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Graduating More College Students Doesn't Solve the Student Loan Problem

Mitchell D. Weiss
student-debt-problem

Earlier this month, another report on the high rate of student loan defaults once again triggered a great deal of discussion.

Bloomberg followed this up with an article that parses the problem: defaults by borrowers who failed to complete their studies versus those who did, where the rate of default for the dropouts is many times that for recent graduates.

The article also describes the heightened emphasis that the Education Department is placing on borrowers who are struggling to repay their debts and the remedial efforts the ED expects its subcontracted loan administrators to pursue aggressively in this regard.

A few days later, Thirdway.org, a think tank that describes itself as a "centrist counterweight to the forces of polarization and ideological rigidity," published a white paper in which it uses data gleaned from the ED's College Scorecard to call out the abysmal outcome (graduation) rate for public higher educational institutions: less than half of first-time, full-time students graduate within six years. Thirdway goes on to assert that if these schools were part of the K-12 system, they would be designated as dropout factories under the recently reauthorized Elementary and Secondary Education Act (ESEA).

The white paper culminates in a call to "broaden the policy debate in higher education from one that focuses solely on refinancing student loans or providing debt-free college to one that improves data transparency for students and holds colleges accountable for outcomes."

Although it's hard to argue with the unmistakable link between the academic and the economic — where students who do not complete their studies are more likely to end up earning less than their graduating counterparts and are therefore less likely to be able to meet their financial obligations — I'm troubled by the seeming unrelenting focus on effect versus root cause.

Specifically, to what extent are relaxed institutional admissions policies responsible for this mess, where unready or aptitudinally deficient students are admitted nonetheless? This isn't hypothesis. I have struggled to teach students who are clearly unprepared for college-level work.

Higher education is a business that, like any other commercial enterprise, is revenue driven. And because those revenues are mostly derived from students, it stands to reason that when the price of tuition is increasingly being discounted and applications are dwindling, there's a strong incentive for some schools to admit as many as there are chairs and dorms to accommodate. The federal government, states and a host of private lenders continue to help this along with readily available, low-price, no-strings-attached financing that is virtually impossible to discharge in bankruptcy.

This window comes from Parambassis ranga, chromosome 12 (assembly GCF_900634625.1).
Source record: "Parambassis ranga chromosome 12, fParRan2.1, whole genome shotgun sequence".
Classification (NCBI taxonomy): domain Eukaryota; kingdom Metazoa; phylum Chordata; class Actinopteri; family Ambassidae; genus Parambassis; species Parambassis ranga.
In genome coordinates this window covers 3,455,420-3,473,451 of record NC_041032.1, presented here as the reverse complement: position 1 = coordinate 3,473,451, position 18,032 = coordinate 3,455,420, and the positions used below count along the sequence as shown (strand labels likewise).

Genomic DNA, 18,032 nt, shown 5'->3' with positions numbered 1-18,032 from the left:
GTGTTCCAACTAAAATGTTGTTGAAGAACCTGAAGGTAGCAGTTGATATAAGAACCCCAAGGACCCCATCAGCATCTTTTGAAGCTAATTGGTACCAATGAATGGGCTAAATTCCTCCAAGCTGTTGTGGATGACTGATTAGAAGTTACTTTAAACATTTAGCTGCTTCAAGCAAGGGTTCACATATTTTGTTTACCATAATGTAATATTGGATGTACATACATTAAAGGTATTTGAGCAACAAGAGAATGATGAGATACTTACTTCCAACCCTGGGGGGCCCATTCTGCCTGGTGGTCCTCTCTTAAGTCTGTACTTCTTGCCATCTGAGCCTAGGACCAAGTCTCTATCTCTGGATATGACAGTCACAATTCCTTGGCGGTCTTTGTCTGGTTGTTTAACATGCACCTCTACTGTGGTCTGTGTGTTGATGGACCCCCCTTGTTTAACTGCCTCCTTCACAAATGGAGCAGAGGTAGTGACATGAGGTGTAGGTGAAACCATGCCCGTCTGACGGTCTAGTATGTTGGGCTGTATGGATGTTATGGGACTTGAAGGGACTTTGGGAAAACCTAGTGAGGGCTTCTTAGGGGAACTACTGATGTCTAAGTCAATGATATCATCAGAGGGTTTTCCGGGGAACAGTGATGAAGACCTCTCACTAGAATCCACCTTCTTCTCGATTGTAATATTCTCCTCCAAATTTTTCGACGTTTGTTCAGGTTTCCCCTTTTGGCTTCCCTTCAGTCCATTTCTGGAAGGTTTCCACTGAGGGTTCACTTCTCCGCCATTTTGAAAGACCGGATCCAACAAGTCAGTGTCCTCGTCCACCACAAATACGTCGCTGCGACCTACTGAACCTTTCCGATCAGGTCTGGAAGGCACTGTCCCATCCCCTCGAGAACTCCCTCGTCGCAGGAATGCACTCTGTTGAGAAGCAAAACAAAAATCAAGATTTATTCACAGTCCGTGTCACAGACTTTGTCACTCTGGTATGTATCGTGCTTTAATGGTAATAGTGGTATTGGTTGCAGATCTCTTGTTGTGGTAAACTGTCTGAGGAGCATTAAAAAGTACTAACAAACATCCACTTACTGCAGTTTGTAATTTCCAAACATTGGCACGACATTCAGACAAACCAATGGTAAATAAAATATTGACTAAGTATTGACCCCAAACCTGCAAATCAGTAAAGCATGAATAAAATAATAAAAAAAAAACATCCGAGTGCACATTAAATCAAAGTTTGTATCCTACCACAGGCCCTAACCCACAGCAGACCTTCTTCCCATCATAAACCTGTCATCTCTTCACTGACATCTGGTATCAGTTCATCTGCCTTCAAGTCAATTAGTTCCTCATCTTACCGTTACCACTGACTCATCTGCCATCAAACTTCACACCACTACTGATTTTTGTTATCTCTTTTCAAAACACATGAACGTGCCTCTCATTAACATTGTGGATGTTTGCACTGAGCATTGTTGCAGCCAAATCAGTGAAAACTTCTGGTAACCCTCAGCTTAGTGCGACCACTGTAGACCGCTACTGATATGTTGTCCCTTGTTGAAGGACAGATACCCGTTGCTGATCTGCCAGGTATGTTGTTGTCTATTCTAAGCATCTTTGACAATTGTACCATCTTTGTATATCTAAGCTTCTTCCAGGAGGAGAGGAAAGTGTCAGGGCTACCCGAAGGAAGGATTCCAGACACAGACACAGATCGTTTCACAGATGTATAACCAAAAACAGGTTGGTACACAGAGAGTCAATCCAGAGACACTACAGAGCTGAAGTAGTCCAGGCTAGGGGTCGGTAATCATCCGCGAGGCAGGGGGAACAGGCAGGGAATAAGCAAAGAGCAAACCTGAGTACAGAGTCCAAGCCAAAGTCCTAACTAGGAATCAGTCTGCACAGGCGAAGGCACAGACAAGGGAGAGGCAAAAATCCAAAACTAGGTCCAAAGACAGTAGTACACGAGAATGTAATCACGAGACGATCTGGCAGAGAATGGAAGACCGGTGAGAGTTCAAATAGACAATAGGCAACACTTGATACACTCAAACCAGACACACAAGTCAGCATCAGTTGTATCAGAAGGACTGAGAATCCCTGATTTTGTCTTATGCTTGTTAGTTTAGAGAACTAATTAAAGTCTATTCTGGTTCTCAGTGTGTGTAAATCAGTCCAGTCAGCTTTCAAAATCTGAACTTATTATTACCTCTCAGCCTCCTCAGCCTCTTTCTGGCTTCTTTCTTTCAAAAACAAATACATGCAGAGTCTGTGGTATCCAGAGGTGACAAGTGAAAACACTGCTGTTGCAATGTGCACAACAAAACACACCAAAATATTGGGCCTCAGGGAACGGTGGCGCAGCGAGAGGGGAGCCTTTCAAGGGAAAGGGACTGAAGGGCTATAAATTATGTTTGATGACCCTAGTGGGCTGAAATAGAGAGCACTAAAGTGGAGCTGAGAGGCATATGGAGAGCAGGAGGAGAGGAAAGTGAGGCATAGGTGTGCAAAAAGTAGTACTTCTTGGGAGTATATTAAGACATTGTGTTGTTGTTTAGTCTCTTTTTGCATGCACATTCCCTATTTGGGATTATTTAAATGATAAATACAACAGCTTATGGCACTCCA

However, now that the default rate has climbed to roughly double that of residential mortgages at the height of the Great Recession, many are coming to realize how ill-conceived this scheme truly is.

So the ED and others are turning their attention to outcome rates because, they reason, higher completion rates equal higher loan-repayment rates. But what if schools attempt to improve academic peristalsis by relaxing curricular requirements in tandem with admission standards? The net result may well be graduates who are no more prepared, competent or economically successful than their secondary educational counterparts.

Therefore, as important as it is to deal with the effect that we are stuck with at this moment — high payment delinquency and default rates that demand portfolio-wide loan restructuring — we must simultaneously address the underlying reason so that we are not forever dealing with the same problem.

It's of little value to "hold the schools accountable" after the fact, if doing so means that they end up on some sort of list of shame for graduating too few students and/or run the risk of undermining their future eligibility for federal student aid. That's a rear-view mirror approach to a head-on collision.

These schools must be compelled to return the checks they cashed in exchange for an education that wasn't worth the price.

A good starting point for determining how that might work is to compare the average level of per capita student loan debt (approximately $35,000) versus average first-year earnings for recent college graduates (approximately $51,000). Monthly installment payments on a $35,000, 10-year loan equate to a very manageable 8% of the pretax monthly paycheck for someone earning $51,000 per year — a total debt to total income ratio of 70%.

Institutions could then be held to financial account, on a pro rata basis, for students who leave school — for any reason — with aggregate education-related loans that exceed 70% of their first year earnings.

For this to work, the bankruptcy code must also be revised to permit the discharge of education-related debts, for two reasons: First, to foster an appropriately rigorous and credit-curtailing underwriting process for these uncollateralized loans. Second, to encourage lenders to more promptly offer meaningful assistance to their financially distressed borrowers — assistance without which these lenders' contracts would otherwise be fully charged-off in Chapter 7 bankruptcy.

There is, of course, a secondary by-product to all this: diminished revenues, which, hopefully, will inspire the schools to do what other enterprises in other industries have done when faced with the dual challenges of dwindling market share and declining profitability: merge.

This story is an Op/Ed contribution to Credit.com and does not necessarily represent the views of the company or its partners.


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